The term "elective abortion" in all three bills would be defined to mean the intentional use of an instrument, drug, or other substance or device to terminate a woman's pregnancy for a purpose other than to increase the probability of a live birth, to preserve the life or health of the child after live birth, or to remove a dead fetus. The term would not include: 1) the prescription of or use of a drug or device intended as a contraceptive; or 2) the intentional use of an instrument, drug, or other substance or device by a physician to terminate a woman's pregnancy if the woman's physical condition, in the physician's reasonable medical judgment, necessitated the termination of the woman's pregnancy to avert her death.


Senate Bill 794 would take effect July 1, 2000, and would only apply to a licensee or registrant seeking or accepting reimbursement from health coverage under a policy, certificate, or contract issued or renewed on or after July 1, 2000.


All three bills specify that they would not create a right to abortion, and state that, notwithstanding any other provision in the bills, a person could not perform an abortion prohibited by law.


FISCAL IMPLICATIONS:


The House Fiscal Agency reports that the bills would have no fiscal implications. (9-19-00)


ARGUMENTS:


For:

Why should people with deeply held convictions that abortion is an immoral taking of a human life be forced to carry health insurance coverage for abortions or, what is worse, be forced to help finance such coverage? Isn't it outrageous that a person's conscience should be violated in this way, by being made to facilitate or finance or subsidize an activity that he or she abhors? Many people opposed to abortion may not even realize this coverage is available to them or may not understand the coverage is available to a daughter, whether the family wants it or not. The bills address this by preventing elective abortion coverage from being made available except as an optional rider. That is, an individual (for nongroup coverage) or an employer (for group coverage) would have to specifically choose the coverage and pay an additional premium. Employees could not be made to pay an additional premium for the coverage when the employer made this choice. It also makes employer purchasers notify employees that the plan has purchased an optional rider. This at least makes purchasers of health care coverage, and participants in health care plans, stop and think about what they are doing. Proponents of these bills say that abortion is not a health-related procedure. It does not improve anyone's "health"; indeed, it always ends a life. Senate Bill 794 prevents health care providers and facilities from billing separately for abortion-related services in an effort to circumvent the law.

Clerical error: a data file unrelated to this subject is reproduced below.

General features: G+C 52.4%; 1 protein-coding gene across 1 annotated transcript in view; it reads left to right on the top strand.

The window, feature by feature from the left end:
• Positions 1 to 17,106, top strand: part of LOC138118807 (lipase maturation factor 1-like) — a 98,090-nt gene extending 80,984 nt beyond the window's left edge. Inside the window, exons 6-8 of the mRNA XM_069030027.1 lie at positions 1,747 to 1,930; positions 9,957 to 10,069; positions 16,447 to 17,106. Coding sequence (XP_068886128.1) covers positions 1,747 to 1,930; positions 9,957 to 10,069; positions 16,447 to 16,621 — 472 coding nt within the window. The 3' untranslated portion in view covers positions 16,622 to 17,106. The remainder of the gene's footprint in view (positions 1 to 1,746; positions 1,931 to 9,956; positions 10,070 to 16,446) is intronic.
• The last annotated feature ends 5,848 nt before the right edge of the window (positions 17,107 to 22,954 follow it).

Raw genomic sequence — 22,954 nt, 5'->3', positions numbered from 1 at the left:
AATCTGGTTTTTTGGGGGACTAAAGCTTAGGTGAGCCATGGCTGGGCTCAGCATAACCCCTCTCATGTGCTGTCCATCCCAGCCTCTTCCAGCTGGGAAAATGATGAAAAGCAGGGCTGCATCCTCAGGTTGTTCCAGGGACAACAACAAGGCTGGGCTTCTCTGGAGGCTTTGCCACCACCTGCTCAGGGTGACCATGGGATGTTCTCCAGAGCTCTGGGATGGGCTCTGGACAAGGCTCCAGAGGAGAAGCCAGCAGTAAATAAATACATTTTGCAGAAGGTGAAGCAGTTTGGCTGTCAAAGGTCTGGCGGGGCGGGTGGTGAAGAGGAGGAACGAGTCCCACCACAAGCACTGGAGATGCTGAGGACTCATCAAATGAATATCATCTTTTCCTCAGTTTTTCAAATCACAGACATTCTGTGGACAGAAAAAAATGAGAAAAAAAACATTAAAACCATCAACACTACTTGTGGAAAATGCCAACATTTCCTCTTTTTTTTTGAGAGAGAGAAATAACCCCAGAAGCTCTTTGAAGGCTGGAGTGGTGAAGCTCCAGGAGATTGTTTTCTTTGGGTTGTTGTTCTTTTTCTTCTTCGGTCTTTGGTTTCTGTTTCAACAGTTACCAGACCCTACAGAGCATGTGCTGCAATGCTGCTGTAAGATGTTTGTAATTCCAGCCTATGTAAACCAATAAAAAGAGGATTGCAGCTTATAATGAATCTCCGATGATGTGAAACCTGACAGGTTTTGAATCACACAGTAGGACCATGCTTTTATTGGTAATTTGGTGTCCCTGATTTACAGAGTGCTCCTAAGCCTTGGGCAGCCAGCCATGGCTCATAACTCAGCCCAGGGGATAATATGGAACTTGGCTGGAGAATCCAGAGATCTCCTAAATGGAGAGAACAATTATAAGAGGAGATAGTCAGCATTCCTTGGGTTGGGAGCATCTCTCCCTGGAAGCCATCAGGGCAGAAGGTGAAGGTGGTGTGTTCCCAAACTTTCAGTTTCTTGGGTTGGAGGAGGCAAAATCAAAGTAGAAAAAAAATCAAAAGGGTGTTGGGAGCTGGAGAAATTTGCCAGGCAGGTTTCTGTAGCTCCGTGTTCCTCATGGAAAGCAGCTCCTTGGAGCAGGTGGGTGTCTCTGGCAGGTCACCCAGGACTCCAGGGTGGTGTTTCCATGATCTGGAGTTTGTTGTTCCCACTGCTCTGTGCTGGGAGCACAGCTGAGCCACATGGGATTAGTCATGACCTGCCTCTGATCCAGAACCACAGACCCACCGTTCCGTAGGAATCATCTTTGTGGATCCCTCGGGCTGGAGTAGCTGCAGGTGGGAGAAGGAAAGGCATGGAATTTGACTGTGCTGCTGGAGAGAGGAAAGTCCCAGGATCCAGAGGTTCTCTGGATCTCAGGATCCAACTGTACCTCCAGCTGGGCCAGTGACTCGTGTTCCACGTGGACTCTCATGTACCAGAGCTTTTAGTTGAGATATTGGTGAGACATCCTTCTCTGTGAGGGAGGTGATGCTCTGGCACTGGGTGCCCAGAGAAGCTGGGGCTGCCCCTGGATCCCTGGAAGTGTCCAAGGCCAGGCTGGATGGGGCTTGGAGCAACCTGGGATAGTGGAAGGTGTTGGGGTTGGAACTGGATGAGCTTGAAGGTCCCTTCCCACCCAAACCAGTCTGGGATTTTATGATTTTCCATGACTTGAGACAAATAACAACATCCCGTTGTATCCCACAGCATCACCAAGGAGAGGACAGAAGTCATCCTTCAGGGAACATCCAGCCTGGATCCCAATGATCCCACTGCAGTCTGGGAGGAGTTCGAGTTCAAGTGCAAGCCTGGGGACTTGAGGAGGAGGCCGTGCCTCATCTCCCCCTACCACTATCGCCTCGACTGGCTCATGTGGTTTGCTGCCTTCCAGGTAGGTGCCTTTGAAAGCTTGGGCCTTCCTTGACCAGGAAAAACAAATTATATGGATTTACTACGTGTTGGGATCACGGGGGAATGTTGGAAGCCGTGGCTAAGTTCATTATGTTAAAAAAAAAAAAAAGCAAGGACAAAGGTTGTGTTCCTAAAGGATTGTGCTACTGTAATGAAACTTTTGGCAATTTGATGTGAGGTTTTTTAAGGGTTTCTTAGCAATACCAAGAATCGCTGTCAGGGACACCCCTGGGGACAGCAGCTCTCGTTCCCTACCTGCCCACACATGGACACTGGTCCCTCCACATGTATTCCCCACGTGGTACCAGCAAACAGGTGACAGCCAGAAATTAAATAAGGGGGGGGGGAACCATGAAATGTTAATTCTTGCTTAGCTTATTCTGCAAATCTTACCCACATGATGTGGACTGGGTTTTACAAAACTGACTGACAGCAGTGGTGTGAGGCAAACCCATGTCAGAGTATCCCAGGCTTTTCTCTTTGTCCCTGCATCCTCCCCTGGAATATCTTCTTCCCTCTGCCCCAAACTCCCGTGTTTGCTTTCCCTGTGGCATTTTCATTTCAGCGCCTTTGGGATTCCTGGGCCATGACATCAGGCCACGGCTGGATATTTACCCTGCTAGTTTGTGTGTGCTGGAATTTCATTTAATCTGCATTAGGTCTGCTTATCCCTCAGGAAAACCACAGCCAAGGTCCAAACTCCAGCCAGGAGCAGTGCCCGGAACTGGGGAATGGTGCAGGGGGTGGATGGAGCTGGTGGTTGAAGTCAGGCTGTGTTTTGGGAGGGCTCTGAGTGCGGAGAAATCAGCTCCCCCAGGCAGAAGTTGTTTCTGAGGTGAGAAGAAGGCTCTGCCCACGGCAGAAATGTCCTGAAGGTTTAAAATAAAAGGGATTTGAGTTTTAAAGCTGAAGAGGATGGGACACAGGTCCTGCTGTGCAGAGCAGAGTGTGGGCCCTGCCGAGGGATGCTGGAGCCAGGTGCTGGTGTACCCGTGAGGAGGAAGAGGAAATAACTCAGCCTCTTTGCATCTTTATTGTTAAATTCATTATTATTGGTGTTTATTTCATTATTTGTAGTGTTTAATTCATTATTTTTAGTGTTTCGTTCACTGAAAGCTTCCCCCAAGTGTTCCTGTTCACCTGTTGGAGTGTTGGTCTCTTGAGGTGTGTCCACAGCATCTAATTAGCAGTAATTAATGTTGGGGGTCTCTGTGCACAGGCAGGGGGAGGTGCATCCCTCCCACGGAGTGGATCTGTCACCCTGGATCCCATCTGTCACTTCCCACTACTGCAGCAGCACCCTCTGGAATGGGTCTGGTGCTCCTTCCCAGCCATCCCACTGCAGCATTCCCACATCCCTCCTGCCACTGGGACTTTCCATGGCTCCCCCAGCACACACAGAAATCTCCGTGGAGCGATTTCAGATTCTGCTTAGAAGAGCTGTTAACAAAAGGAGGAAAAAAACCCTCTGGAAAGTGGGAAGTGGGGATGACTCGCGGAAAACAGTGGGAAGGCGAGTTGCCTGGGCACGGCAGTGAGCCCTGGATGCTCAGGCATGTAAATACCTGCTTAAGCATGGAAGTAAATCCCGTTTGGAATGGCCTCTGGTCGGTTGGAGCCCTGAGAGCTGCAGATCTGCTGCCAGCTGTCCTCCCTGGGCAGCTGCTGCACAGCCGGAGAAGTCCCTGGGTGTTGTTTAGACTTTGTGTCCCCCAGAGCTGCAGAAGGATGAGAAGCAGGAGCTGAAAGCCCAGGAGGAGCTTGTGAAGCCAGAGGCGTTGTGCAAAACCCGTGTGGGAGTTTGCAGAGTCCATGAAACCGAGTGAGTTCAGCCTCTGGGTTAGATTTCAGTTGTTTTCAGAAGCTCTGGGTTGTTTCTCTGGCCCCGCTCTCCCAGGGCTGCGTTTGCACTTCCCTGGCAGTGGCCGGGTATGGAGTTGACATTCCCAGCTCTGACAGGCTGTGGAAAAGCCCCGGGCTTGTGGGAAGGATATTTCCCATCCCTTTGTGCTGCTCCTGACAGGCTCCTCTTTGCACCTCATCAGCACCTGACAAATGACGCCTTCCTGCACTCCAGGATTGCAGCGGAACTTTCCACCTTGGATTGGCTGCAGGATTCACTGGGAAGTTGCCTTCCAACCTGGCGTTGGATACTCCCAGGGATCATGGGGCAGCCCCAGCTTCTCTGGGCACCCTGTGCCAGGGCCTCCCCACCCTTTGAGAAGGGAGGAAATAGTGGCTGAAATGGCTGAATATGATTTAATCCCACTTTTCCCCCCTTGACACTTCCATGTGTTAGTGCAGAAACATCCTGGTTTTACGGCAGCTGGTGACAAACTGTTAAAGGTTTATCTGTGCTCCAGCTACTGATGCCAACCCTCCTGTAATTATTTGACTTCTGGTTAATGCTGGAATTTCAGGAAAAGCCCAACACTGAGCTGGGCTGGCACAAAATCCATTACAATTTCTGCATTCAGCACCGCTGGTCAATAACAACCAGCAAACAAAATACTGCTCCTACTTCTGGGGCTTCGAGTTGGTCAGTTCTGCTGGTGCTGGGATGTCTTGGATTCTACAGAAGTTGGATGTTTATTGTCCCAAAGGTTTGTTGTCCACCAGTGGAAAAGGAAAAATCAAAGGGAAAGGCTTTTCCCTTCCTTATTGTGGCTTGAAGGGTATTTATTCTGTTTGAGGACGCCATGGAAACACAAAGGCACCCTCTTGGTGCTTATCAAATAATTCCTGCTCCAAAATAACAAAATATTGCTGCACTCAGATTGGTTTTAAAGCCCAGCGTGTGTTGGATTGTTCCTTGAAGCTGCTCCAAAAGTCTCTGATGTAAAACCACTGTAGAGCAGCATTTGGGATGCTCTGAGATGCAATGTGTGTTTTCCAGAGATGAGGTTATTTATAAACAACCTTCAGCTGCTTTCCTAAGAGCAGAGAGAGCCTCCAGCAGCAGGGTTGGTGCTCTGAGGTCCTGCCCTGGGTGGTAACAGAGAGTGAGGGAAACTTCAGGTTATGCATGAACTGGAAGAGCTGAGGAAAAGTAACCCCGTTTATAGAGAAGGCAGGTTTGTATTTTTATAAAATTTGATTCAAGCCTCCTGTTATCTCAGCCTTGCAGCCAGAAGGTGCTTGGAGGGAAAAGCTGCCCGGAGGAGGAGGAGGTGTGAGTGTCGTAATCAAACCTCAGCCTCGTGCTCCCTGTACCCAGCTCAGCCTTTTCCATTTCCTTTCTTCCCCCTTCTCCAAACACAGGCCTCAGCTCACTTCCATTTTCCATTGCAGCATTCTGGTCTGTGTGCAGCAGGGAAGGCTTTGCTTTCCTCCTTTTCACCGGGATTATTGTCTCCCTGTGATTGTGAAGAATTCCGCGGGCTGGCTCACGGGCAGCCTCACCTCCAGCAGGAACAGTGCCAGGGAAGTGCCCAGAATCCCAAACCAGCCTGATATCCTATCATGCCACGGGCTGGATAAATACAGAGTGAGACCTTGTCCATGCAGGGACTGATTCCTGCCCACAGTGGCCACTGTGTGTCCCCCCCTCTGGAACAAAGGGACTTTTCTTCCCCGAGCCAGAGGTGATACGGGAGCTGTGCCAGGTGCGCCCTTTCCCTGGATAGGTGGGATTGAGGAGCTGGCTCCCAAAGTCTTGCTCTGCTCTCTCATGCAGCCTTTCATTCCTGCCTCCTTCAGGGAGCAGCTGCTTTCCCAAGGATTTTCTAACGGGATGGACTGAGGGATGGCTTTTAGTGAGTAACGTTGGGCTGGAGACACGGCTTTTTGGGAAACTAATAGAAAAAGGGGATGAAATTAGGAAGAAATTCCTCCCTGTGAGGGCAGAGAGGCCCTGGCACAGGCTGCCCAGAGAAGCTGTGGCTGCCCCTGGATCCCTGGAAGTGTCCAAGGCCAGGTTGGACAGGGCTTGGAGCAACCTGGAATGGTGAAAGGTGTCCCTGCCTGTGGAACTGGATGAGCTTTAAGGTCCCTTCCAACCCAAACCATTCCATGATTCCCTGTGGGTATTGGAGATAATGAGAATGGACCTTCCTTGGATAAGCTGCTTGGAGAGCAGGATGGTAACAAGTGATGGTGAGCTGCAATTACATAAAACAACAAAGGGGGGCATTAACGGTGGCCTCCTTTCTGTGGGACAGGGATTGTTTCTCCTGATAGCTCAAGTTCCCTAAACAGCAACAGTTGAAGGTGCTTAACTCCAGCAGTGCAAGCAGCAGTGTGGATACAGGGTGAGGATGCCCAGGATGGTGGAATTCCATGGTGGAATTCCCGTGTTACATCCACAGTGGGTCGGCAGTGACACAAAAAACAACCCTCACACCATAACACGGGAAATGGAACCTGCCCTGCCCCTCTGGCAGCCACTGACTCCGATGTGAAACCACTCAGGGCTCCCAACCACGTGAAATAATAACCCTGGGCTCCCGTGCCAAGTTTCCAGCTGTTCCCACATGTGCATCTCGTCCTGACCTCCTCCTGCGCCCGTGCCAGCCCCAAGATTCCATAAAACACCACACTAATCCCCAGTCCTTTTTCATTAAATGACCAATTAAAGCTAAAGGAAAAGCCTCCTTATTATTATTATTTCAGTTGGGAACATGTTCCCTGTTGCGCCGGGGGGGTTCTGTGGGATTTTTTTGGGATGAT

Against:

The bills represents an effort to limit access to medically safe, legal abortions under dignified conditions, by putting financial and procedural barriers in the way of people who want coverage for this procedure. They are aimed at discouraging women from exercising their constitutional right to terminate a pregnancy. Note that they do not take into account cases of rape or incest in the definition of "elective abortion" and contain no recognition that some women are faced with fetuses diagnosed with severe genetic abnormalities, some even incompatible with life. It does not recognize that in these and other less dramatic cases, women do not plan in advance to have an abortion. Critics say that this singling out of one medical procedure is a kind of reverse mandate, an interference in the insurance market in favor of one moral viewpoint. Some say it favors a particular religious viewpoint: what of those who object to blood transfusions, vaccinations, or certain invasive procedures? What of those who do not want to see insurance dollars spent on extraordinary measures to prolong life? What if those who desire to remain without children want to reject family coverage or maternity coverage? What if people unlikely through gender or genetic disposition to suffer a certain condition want to reject being covered or paying for the associated treatment? Health insurance plans ought to provide women coverage for a full range of reproductive services, including abortion. If anything, the law should mandate coverage for the most commonly used kinds of contraception, which would promote the goal of reducing unintended pregnancies.






Analyst: C. Couch



This analysis was prepared by nonpartisan House staff for use by House members in their deliberations, and does not constitute an official statement of legislative intent.